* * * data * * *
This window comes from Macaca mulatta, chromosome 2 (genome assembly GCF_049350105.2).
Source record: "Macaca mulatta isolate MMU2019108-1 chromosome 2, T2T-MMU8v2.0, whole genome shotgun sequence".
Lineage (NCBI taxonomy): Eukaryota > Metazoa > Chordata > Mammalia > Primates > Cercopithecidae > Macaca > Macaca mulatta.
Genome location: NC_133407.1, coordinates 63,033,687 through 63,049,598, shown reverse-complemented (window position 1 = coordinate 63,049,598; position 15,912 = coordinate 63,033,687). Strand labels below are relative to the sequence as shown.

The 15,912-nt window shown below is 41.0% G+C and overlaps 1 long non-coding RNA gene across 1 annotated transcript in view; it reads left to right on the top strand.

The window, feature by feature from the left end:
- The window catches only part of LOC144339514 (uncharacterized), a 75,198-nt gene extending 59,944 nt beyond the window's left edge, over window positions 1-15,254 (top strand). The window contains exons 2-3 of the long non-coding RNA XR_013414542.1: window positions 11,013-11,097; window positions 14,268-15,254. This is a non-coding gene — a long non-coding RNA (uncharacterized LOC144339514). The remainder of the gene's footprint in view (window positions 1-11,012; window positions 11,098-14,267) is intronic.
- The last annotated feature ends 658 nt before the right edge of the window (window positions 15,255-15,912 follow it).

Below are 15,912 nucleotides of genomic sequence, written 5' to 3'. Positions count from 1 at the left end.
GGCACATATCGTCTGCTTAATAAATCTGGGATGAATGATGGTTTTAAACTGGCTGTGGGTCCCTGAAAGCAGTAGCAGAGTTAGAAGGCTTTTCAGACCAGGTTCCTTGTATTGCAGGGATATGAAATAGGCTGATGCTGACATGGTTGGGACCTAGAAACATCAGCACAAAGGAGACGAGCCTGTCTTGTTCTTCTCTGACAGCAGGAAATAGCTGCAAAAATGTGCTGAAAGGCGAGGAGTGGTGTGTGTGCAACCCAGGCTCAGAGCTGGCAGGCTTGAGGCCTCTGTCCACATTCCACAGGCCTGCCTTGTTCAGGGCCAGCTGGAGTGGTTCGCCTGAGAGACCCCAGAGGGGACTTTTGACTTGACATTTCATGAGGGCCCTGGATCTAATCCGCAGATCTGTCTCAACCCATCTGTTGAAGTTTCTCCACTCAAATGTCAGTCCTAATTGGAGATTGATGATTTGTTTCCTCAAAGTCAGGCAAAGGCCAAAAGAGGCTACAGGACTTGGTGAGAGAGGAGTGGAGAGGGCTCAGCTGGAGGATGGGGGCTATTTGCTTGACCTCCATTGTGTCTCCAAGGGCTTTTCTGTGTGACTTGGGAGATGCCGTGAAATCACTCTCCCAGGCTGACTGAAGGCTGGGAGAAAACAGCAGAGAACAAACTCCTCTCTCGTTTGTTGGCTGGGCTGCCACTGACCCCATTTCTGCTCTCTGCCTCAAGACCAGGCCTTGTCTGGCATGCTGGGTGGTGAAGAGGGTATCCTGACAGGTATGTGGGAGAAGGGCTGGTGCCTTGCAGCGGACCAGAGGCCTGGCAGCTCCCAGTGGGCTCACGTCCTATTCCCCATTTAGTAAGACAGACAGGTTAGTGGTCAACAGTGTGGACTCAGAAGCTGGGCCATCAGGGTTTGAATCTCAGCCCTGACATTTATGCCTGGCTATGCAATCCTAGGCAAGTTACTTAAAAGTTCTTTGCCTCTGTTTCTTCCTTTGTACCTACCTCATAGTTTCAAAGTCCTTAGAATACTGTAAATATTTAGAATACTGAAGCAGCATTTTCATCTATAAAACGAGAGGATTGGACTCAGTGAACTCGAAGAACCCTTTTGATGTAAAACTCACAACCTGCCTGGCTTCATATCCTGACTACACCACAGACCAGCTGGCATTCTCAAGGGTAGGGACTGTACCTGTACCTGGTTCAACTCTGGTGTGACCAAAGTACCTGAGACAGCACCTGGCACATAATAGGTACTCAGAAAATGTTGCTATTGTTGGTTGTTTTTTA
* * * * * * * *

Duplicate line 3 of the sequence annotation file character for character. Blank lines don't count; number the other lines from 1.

Lineage (NCBI taxonomy): Eukaryota > Metazoa > Chordata > Mammalia > Primates > Cercopithecidae > Macaca > Macaca mulatta.